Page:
Yesterday a casting director submitted the comment below on an older blog post, with a note that said: “Pay for everyone involved. Including referrals. Love to hear from you.”
I thought twice about even calling attention to the query because the premise of all of CMT’s redneck shows run contrary to the theme of this blog. They find the most bizarre people on the planet to perpetuate myths about rednecks that date back to the “yellow journalism” surrounding the Hatfields and McCoys feud.
But the storyline of “Redneck Intervention” does have something loosely in common with this blog. The main characters in the future show — people who “lost their backwoods charm because of the demands of the big city” and “traded in their camouflage gear for a suit and tie” — could be enlightened rednecks.
CMT wants to make a reality show as sensational as possible to win ratings and generate revenue, so the casting director obviously is in search of former rednecks who now look down their noses at family. (Think of Reese Witherspoon’s character in the early stages of the movie “Sweet Home Alabama.”) But big-city life certainly has enlightened this redneck.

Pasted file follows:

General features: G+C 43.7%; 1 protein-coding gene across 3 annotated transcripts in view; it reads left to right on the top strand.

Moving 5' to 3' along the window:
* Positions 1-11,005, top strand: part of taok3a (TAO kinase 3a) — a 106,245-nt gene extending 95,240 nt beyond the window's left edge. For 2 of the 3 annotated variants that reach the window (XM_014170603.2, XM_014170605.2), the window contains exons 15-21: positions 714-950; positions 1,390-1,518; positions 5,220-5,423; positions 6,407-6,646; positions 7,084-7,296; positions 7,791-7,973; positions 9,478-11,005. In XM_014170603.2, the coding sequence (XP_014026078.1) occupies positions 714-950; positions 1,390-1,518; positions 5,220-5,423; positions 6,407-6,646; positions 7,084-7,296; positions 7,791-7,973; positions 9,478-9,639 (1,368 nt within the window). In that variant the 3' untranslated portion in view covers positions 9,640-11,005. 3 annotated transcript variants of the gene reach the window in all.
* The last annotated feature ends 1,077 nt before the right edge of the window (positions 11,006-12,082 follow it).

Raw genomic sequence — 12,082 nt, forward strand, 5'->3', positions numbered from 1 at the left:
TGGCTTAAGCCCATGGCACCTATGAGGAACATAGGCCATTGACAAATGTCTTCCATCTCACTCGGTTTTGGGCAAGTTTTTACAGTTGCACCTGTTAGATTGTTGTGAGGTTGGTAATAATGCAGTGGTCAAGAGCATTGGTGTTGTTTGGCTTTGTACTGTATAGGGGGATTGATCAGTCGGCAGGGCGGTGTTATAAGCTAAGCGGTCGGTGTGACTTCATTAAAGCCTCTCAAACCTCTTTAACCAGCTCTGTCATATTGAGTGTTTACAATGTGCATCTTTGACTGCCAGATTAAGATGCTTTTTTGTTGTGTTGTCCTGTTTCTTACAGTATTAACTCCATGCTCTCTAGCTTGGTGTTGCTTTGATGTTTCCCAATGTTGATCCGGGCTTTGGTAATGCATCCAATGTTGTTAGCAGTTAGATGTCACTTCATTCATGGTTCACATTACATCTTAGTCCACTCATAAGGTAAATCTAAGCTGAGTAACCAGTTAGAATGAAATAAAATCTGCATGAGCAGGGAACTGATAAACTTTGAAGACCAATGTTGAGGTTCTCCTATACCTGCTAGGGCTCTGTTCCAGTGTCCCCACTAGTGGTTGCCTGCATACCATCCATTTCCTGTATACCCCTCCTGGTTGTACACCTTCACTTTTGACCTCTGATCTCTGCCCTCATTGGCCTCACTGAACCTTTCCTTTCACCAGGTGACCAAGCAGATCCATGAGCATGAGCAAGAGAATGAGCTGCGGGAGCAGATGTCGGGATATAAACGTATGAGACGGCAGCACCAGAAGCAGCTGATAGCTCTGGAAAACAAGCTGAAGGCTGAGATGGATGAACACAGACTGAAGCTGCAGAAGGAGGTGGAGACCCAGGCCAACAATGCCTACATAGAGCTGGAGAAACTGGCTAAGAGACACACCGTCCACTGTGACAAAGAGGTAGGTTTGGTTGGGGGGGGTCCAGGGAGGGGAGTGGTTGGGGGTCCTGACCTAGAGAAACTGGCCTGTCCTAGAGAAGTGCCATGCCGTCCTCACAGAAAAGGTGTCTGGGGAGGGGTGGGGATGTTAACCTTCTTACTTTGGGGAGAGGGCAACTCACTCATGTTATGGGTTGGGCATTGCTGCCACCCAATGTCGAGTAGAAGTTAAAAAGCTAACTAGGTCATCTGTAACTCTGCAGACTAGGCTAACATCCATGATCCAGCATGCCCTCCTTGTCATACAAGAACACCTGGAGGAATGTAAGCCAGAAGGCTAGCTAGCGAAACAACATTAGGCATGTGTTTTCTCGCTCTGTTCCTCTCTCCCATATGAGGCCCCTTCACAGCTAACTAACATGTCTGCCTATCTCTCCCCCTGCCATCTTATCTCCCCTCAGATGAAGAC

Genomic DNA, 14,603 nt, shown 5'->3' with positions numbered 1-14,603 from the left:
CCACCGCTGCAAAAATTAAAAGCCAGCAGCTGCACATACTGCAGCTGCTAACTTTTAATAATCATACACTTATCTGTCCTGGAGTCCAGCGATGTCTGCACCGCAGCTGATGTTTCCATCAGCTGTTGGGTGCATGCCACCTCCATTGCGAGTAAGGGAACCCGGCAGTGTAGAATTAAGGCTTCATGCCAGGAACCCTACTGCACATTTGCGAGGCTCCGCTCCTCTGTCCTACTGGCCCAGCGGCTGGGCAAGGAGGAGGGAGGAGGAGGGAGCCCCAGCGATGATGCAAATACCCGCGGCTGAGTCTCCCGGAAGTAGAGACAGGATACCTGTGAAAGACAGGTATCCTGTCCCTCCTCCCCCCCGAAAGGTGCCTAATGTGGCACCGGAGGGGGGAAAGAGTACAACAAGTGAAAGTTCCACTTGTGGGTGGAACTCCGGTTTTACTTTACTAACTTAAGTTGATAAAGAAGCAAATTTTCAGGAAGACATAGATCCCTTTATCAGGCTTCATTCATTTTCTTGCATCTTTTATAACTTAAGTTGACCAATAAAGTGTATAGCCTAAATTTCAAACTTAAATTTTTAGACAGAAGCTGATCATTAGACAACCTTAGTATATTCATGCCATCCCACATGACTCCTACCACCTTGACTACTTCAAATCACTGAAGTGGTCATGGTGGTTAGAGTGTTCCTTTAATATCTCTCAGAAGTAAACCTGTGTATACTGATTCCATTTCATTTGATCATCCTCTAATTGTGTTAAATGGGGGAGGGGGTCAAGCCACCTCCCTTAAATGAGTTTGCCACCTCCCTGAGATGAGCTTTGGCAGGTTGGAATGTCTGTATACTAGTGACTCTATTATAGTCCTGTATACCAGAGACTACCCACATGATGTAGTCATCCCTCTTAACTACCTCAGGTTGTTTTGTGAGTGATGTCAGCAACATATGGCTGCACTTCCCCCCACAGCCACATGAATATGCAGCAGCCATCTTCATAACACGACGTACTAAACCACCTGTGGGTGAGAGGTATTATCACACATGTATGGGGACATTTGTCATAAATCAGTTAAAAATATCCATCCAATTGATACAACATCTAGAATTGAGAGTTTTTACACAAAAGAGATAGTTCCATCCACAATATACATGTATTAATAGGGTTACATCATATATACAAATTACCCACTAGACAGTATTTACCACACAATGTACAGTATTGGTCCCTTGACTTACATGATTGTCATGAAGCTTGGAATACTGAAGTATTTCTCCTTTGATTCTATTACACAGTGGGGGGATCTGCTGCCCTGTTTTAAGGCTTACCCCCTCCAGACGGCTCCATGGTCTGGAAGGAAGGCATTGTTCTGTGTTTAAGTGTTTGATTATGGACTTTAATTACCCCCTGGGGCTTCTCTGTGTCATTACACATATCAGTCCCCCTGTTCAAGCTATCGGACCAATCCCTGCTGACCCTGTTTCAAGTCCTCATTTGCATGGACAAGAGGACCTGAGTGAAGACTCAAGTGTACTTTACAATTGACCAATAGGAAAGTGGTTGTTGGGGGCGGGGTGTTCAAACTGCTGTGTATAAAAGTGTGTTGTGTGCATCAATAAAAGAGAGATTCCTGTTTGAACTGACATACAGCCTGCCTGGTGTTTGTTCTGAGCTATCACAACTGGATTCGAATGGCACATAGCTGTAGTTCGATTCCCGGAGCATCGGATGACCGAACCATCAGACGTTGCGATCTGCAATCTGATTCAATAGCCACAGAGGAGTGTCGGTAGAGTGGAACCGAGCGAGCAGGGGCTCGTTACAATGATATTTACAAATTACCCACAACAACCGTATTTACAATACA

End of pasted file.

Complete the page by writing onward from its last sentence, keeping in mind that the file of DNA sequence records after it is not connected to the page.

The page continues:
The difference is that I am not embarrassed of my redneck roots. I cherish and embrace them. They make me who I am, whether I live in small-town West Virginia (24 years) or urban Northern Virginia (21 years now). And I am a better person because I am both “redneck” and “enlightened” in the good sense of both words.
Filed under: Culture and Entertainment and Family and History and People and Redneck Humor and Rednecks and West Virginia